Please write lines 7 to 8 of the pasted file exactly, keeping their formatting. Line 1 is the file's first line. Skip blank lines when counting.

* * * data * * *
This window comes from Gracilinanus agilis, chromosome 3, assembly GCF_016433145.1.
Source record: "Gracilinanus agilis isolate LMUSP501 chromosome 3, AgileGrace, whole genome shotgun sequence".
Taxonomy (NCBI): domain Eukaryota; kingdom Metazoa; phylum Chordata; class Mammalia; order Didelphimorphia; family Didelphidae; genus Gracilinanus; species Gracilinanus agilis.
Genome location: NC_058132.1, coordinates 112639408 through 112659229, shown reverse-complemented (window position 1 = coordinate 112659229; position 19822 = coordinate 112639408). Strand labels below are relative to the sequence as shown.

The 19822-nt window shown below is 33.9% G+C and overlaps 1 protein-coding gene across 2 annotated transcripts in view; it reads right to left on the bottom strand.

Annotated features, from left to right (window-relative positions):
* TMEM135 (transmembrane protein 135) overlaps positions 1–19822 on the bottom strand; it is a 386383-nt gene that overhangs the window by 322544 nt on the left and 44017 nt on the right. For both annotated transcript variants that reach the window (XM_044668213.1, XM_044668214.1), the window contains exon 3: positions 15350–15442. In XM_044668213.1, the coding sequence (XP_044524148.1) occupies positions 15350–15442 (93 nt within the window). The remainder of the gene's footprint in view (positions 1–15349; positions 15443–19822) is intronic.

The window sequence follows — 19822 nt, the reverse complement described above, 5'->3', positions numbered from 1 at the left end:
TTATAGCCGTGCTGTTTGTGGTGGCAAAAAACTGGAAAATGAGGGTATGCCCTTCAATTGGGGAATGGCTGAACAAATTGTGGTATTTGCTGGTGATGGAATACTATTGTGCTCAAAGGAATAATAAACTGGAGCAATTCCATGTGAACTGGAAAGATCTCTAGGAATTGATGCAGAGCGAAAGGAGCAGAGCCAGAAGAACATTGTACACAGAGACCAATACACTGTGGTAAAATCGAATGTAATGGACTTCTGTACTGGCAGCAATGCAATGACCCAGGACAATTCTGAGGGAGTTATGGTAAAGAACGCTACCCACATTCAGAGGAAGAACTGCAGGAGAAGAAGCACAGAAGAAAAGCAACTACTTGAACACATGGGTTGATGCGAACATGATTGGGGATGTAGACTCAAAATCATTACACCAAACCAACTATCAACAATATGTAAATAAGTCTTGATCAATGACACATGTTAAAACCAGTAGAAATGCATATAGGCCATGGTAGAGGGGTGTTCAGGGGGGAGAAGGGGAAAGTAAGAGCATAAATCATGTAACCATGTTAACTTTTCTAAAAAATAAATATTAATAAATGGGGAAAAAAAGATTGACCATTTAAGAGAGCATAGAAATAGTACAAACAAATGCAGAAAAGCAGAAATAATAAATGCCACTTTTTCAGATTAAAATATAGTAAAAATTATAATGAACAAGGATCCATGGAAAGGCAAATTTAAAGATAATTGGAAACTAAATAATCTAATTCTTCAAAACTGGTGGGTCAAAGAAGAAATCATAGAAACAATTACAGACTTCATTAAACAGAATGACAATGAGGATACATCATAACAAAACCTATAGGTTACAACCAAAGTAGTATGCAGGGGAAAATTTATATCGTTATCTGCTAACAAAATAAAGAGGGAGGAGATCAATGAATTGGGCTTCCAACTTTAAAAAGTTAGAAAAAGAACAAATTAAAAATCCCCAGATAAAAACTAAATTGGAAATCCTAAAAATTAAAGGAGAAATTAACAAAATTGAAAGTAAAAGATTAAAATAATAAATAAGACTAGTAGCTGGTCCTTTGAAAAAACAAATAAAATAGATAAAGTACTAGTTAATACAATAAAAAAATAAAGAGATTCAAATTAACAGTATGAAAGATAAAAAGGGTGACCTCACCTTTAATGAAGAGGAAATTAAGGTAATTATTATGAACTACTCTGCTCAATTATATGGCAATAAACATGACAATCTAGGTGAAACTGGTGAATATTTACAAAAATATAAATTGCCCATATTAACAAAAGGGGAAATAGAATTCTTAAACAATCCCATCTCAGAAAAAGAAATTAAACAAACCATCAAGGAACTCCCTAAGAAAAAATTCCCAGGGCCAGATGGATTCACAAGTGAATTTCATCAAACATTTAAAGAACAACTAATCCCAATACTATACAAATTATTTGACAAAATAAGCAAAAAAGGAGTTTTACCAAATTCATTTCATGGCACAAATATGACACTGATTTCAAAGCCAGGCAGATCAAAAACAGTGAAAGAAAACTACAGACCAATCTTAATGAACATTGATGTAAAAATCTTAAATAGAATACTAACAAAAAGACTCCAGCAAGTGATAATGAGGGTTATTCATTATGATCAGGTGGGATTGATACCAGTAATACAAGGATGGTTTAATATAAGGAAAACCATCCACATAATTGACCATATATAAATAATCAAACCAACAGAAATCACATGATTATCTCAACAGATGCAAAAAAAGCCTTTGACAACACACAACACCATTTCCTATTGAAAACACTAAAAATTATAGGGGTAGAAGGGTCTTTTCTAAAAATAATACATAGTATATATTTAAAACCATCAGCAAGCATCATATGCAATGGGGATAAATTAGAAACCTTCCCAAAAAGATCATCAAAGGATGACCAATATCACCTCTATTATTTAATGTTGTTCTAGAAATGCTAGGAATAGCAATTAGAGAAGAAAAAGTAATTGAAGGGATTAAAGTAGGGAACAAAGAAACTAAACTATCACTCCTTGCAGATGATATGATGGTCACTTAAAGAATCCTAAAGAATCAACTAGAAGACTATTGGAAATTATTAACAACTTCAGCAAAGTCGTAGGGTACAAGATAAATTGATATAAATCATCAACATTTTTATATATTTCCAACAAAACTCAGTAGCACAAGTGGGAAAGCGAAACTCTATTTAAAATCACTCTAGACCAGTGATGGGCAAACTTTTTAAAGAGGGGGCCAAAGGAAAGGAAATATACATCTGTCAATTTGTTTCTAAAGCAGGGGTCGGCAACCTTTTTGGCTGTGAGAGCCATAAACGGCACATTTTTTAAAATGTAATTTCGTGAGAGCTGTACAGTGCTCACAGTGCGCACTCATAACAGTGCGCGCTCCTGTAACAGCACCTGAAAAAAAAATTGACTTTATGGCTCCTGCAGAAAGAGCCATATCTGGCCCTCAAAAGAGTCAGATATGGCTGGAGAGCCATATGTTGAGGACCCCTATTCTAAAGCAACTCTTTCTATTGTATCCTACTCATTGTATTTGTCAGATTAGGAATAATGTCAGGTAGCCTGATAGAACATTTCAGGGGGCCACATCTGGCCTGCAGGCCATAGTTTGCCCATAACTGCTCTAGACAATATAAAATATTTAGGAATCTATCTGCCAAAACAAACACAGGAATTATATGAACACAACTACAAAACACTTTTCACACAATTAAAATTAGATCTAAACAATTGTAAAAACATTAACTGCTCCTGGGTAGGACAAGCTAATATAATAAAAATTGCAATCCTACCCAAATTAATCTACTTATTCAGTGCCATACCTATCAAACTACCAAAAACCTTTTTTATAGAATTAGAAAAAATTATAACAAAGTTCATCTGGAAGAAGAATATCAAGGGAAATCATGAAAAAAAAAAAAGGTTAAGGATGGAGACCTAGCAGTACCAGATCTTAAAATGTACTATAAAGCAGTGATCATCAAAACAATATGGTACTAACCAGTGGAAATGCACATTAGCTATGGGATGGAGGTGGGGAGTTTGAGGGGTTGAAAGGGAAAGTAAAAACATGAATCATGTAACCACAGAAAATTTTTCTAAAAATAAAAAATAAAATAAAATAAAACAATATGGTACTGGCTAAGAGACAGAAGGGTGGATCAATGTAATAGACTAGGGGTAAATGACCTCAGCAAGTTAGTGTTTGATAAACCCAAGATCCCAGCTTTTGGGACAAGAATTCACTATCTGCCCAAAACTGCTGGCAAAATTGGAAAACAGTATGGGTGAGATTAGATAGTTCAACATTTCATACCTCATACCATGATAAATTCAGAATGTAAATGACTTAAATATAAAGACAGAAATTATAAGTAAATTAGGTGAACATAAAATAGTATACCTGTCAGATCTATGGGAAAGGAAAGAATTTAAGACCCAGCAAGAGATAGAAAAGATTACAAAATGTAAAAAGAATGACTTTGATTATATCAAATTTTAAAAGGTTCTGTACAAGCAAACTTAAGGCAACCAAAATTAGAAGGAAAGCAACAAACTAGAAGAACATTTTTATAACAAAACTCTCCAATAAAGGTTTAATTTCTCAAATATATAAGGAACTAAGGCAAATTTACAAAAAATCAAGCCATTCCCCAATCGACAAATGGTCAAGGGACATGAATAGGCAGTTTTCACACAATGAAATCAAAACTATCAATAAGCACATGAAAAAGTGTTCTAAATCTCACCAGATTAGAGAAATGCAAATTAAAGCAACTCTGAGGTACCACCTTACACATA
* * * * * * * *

* TMEM135 (transmembrane protein 135) overlaps positions 1–19822 on the bottom strand; it is a 386383-nt gene that overhangs the window by 322544 nt on the left and 44017 nt on the right. For both annotated transcript variants that reach the window (XM_044668213.1, XM_044668214.1), the window contains exon 3: positions 15350–15442. In XM_044668213.1, the coding sequence (XP_044524148.1) occupies positions 15350–15442 (93 nt within the window). The remainder of the gene's footprint in view (positions 1–15349; positions 15443–19822) is intronic.

The window sequence follows — 19822 nt, the reverse complement described above, 5'->3', positions numbered from 1 at the left end: